4. How will you help me discover and meet my goals?
While it’s crucial to know, generally, what your needs are when approaching a financial advisor (see question one), if you knew everything, you wouldn’t need an expert.
“There are probably clients who don’t know which questions to ask,” says Maeser. “They don’t know what they don’t know.”
Maeser says clients in this position could be prone to only receiving a one-dimensional delivery that supplies them with products and services, but doesn’t actually address or fulfill their financial goals and objectives.
Advisors using a goals-based planning approach will take time to listen to your current and future financial needs. They’ll draw out your specific goals for your money and how you want to use it the future. They’ll also provide a clear process for how to get you there.
5. How will you work with me?
It’s good to know upfront the amount and type of communication you’ll receive from your advisory team.
For example, how many touches you can expect throughout the year and from whom (advisor, client services, investment specialists), what access you’ll have to planning tools, and the frequency of communication materials.
“The reason you engage a financial advisor is not only for their expertise, but because you just don’t have the time to do it yourself,” Senger adds. “You have to have faith and confidence that the financial advisor is doing that every day for you.”
6. Do you have references?
“Talking with someone who has real-life experience with the potential financial advisor can provide valuable insight into how the financial advisor interacts with clients,” Senger says.
He recommends asking for references in the same stage of life and with financial goals similar to yours. Ask how quickly the advisor responds, how available his or her team is to clients, whether the advisor takes time to listen and answer questions, and whether the financial plan in place has worked over the long term.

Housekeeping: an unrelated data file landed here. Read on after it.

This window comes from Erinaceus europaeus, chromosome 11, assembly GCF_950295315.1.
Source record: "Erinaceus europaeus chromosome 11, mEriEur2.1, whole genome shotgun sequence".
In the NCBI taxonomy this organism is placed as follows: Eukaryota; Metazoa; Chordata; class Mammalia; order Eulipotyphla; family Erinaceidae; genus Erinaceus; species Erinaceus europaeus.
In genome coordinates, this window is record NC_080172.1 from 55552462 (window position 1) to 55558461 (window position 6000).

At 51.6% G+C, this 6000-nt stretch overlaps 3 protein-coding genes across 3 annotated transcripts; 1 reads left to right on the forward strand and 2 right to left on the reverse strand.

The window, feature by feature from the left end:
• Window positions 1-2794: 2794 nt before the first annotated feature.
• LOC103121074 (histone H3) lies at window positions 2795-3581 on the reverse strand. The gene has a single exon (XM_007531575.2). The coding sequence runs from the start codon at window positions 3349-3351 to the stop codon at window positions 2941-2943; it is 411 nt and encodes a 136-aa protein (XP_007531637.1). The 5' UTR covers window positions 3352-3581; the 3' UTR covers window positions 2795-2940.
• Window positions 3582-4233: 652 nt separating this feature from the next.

Glowing reports from references can give you confidence in moving forward with a financial advisor. On the flip side, you may hear something—even in a positive report—that doesn’t quite fit with your needs or personality.
Senger also advises asking references to recount a time when they worked with the advisor and the advice or recommendation didn’t work out. This will help you understand how the financial advisor responds to difficult situations.
7. Do we get along?
Sometimes, it’s the simplest questions that can provide the greatest clarity.Ask yourself this question after your first meeting with a financial advisor to gauge how well your personalities and communication styles mesh. Other smart questions to ask yourself post-meeting: Did this financial advisor take time to listen and respond to my questions? Was the conversation comfortable and free-flowing? Is this financial advisor someone I can trust?
“It’s no different than if you were on a first date,” Senger explains. “You kind of know whether the personalities are going to fit. Is the person sitting across the table from you someone you can definitely see yourself building a relationship with? Or, is it someone who you’re having a difficult time relating to?”
Personal chemistry likely won’t be the defining factor in whether you work with a financial advisor, but if you find you’re clashing from the get-go, it’s probably a deal breaker.